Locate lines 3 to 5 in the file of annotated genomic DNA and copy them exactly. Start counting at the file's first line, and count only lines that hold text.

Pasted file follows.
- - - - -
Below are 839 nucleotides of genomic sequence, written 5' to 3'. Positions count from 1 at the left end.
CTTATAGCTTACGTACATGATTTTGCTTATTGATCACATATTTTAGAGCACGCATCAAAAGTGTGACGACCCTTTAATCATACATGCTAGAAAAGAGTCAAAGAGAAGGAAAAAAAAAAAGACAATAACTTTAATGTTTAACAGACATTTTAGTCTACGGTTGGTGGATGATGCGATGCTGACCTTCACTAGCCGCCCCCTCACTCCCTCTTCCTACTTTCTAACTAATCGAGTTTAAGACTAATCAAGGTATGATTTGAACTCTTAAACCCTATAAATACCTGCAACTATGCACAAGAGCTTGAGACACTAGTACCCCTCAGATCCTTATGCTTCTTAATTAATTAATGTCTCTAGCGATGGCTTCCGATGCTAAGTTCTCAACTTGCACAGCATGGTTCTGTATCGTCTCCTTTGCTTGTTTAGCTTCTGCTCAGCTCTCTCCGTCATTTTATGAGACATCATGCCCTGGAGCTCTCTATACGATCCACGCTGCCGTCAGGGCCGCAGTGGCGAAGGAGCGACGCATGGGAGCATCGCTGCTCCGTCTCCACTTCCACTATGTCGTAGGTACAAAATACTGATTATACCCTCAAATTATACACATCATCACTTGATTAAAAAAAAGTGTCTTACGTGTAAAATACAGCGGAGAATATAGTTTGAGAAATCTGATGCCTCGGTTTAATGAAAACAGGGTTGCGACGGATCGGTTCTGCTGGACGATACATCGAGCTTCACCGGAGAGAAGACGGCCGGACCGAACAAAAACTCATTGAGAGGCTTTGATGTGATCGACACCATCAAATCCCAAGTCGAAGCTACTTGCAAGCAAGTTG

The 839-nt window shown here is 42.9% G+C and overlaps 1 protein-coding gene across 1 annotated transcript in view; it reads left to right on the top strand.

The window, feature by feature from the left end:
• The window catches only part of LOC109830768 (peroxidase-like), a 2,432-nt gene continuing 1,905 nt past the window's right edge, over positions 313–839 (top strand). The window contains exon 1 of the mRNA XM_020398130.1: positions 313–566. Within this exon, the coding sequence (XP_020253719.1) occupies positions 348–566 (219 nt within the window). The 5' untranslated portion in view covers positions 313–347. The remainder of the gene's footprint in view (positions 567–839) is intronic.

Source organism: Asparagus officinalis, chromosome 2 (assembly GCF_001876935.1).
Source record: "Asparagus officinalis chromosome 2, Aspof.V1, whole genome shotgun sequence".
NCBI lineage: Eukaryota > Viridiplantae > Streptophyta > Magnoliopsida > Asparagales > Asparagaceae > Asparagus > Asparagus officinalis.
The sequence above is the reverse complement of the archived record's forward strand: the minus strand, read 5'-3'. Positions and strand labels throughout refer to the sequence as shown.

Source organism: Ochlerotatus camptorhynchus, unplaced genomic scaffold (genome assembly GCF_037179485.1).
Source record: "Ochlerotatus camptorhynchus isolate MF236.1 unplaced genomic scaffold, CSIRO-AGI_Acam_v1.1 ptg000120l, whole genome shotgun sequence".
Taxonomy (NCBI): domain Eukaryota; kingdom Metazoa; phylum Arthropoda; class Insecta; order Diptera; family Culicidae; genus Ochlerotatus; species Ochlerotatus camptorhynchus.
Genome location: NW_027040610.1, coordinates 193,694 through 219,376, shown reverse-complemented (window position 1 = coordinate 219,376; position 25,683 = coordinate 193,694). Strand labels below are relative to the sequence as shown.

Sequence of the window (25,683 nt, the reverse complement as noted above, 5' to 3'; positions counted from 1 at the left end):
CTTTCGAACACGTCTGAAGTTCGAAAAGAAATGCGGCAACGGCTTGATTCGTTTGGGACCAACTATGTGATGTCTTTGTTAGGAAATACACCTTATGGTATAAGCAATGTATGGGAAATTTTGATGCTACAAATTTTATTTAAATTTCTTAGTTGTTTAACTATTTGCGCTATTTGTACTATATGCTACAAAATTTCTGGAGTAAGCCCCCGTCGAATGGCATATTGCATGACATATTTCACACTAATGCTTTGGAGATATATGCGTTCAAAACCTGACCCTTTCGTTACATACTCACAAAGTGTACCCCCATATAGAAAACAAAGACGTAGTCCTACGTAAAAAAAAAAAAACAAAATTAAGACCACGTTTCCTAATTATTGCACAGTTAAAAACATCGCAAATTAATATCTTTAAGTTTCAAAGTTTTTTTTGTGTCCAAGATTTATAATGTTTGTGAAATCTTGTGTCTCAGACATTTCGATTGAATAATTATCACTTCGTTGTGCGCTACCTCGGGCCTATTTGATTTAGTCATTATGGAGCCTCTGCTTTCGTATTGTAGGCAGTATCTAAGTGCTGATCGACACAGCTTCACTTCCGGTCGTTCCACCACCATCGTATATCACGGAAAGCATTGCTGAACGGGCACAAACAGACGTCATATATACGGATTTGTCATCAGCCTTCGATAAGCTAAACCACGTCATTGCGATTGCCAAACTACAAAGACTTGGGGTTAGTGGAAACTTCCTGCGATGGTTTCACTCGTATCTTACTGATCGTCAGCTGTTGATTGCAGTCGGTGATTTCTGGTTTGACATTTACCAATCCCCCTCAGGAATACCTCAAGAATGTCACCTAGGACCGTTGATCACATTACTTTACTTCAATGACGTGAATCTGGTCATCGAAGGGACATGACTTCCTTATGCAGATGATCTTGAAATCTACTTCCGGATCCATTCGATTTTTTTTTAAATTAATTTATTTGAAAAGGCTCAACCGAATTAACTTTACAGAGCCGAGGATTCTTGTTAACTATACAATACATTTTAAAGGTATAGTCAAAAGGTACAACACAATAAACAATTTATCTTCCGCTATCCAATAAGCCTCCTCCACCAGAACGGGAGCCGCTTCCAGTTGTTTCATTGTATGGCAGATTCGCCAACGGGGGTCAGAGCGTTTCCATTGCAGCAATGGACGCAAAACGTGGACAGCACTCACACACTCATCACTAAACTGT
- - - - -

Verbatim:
The 839-nt window shown here is 42.9% G+C and overlaps 1 protein-coding gene across 1 annotated transcript in view; it reads left to right on the top strand.

The window, feature by feature from the left end:
• The window catches only part of LOC109830768 (peroxidase-like), a 2,432-nt gene continuing 1,905 nt past the window's right edge, over positions 313–839 (top strand). The window contains exon 1 of the mRNA XM_020398130.1: positions 313–566. Within this exon, the coding sequence (XP_020253719.1) occupies positions 348–566 (219 nt within the window). The 5' untranslated portion in view covers positions 313–347. The remainder of the gene's footprint in view (positions 567–839) is intronic.